In Plato’s Phaedo, the philosopher has his mentor Socrates declaring that the soul is both immortal and aware, capable of intelligent thought, and succeeding from life to death to life again. Plato’s own concepts are widely discussed and even argued today by scholars. Plato saw the soul as much more than mind, capable of thinking and guiding the body. Provided it was a wise soul, it led the person to virtuous actions; but more, it possessed life essentially.
“Plato’s notions of the afterlife . . . penetrated Jewish culture deeply.”
Plato’s student Aristotle, primarily in De Anima (On the Soul), described a relationship between the physical being—human, animal or plant—and the soul that makes up all of its normal vital functions. In his view, the soul was the collection of life systems that function in the body. The body was corporeal, but the soul was not a body or a physical thing. While Aristotle agreed with Plato’s thinking that souls are different from bodies, he did not agree that the soul could exist apart from the body.
In yet another view, two major Hellenistic schools taught that the soul, too, was corporeal, or physical. At risk of oversimplifying, one might say that Epicureans believed everything was composed of atoms, and so the soul must be also. The Stoics seemed to feel that the soul was responsible only for mental and psychological functions; they therefore disagreed with Plato and Aristotle that plants were ensouled.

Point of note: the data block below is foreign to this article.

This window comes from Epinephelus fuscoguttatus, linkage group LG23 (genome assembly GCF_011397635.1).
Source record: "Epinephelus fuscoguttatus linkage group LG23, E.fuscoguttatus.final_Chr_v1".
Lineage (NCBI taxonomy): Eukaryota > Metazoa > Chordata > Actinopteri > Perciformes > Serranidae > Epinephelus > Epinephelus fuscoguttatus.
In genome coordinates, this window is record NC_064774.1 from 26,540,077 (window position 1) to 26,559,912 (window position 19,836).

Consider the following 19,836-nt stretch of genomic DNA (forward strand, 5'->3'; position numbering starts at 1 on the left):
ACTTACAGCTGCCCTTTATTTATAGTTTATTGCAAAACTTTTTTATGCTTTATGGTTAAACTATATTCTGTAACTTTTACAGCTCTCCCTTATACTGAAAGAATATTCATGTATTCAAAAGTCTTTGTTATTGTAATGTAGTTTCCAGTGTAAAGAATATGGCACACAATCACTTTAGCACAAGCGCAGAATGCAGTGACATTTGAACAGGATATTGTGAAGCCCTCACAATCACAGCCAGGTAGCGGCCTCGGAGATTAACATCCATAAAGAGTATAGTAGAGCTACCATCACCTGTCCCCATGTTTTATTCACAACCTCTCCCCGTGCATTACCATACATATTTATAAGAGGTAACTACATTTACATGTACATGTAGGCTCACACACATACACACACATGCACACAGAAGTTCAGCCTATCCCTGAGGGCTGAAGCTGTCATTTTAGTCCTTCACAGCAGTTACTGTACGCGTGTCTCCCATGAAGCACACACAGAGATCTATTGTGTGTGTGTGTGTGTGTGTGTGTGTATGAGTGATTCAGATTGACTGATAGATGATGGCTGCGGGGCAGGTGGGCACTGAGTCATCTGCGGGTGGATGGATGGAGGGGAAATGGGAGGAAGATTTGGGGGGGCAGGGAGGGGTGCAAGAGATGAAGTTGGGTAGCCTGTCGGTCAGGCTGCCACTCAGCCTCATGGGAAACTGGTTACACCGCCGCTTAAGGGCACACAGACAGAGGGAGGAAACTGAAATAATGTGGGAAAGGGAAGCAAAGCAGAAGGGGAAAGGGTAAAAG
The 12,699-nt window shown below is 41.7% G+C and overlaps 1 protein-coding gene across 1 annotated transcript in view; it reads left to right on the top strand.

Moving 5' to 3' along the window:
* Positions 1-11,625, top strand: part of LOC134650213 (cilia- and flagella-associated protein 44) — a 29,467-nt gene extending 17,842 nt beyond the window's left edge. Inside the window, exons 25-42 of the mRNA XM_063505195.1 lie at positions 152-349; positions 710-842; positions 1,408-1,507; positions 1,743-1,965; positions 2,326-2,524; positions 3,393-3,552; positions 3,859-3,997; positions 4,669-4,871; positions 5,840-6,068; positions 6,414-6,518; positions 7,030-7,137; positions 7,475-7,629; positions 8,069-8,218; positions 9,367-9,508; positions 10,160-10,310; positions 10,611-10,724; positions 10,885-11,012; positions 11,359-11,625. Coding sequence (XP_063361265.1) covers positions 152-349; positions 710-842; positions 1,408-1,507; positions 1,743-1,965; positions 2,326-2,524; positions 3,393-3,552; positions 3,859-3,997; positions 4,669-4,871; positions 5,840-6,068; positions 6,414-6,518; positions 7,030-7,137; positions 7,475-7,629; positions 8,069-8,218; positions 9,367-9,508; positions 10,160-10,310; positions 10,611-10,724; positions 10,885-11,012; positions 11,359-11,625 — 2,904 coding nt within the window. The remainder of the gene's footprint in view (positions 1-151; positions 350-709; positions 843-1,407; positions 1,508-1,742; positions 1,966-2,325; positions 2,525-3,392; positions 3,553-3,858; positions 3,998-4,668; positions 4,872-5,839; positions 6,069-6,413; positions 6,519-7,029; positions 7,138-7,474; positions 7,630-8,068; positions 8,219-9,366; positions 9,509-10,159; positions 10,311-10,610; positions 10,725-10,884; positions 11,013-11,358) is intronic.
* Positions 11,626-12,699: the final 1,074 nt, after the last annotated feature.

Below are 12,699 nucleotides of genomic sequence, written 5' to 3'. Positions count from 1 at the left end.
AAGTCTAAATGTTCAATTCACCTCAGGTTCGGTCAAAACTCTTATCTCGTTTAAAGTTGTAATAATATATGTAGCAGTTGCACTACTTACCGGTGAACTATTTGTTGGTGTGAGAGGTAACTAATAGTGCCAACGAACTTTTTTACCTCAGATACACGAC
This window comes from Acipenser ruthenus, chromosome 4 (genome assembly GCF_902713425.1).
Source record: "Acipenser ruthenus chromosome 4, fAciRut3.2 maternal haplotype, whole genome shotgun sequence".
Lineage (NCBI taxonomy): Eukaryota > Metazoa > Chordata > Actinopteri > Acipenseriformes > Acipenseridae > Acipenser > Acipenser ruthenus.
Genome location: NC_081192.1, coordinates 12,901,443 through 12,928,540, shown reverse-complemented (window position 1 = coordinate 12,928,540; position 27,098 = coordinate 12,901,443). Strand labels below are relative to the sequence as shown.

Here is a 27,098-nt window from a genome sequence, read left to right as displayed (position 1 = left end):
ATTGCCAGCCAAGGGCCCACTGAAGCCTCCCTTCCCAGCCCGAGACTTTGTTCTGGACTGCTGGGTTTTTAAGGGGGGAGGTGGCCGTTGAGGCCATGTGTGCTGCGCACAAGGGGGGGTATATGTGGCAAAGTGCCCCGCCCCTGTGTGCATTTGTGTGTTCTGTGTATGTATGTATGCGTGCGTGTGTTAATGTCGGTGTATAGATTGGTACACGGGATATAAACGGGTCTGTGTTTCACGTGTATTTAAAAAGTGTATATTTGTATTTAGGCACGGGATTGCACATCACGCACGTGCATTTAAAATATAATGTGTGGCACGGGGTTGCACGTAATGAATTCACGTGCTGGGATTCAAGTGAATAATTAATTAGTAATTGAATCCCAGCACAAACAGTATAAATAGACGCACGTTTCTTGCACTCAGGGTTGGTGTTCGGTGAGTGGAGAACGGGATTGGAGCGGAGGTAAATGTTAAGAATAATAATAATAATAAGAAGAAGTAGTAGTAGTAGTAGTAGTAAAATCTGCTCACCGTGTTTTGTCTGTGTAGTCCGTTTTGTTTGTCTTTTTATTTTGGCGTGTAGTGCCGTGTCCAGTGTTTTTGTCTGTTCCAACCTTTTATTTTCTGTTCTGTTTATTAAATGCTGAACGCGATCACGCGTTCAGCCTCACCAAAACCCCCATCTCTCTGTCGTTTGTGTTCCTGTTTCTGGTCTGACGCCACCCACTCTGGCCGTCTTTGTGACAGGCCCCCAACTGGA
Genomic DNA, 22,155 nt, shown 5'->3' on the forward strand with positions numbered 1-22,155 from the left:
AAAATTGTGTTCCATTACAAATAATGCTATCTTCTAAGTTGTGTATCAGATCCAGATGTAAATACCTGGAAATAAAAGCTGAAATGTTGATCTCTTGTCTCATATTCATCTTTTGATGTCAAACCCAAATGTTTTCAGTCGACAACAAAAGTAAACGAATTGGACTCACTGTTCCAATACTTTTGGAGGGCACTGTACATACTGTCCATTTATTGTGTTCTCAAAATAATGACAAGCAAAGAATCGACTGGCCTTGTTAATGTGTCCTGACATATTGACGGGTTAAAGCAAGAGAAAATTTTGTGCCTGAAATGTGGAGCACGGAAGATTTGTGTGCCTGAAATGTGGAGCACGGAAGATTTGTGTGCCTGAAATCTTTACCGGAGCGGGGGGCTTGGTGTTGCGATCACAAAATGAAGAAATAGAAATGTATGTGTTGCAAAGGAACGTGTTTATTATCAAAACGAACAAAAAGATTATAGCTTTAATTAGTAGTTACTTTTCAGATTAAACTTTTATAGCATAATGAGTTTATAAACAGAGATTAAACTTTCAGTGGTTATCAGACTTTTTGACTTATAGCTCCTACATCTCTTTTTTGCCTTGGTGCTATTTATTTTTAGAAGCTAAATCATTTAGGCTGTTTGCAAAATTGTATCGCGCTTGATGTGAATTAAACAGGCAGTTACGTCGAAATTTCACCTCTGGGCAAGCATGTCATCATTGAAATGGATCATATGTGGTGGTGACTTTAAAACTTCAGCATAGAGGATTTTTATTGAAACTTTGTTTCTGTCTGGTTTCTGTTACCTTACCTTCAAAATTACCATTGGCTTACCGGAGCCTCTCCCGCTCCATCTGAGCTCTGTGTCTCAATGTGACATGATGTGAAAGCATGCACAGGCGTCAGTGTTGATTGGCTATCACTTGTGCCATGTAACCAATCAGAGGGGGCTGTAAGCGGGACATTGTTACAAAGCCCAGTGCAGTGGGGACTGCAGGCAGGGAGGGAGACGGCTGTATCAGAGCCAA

It may be said, however, that among Greek philosophers immortality of the soul was accepted as a fact of nature.
Later Christian writers including Clement of Alexandria, Gregory of Nyssa and, most importantly, Augustine of Hippo built on Greek philosophies with new ideas of their own that have come down to modern times.
Ancient Israel and Its Forebears
Hellenistic ideas penetrated Jewish society as well, but according to Segal, “the most long-lasting Greek contribution to Jewish culture was from the aristocratic, Platonist intellectual elite of Greek society that said that the soul was immortal. In return for a life of moderation and intellectual development, the soul went upward to receive its astral rewards.”
“In the thirteenth century, Dante’s Divine Comedy mapped out very exceptionally picturesque and graphic images of heaven and hell, which became canonical Christian dogma, promulgated throughout the Byzantine world and Europe.”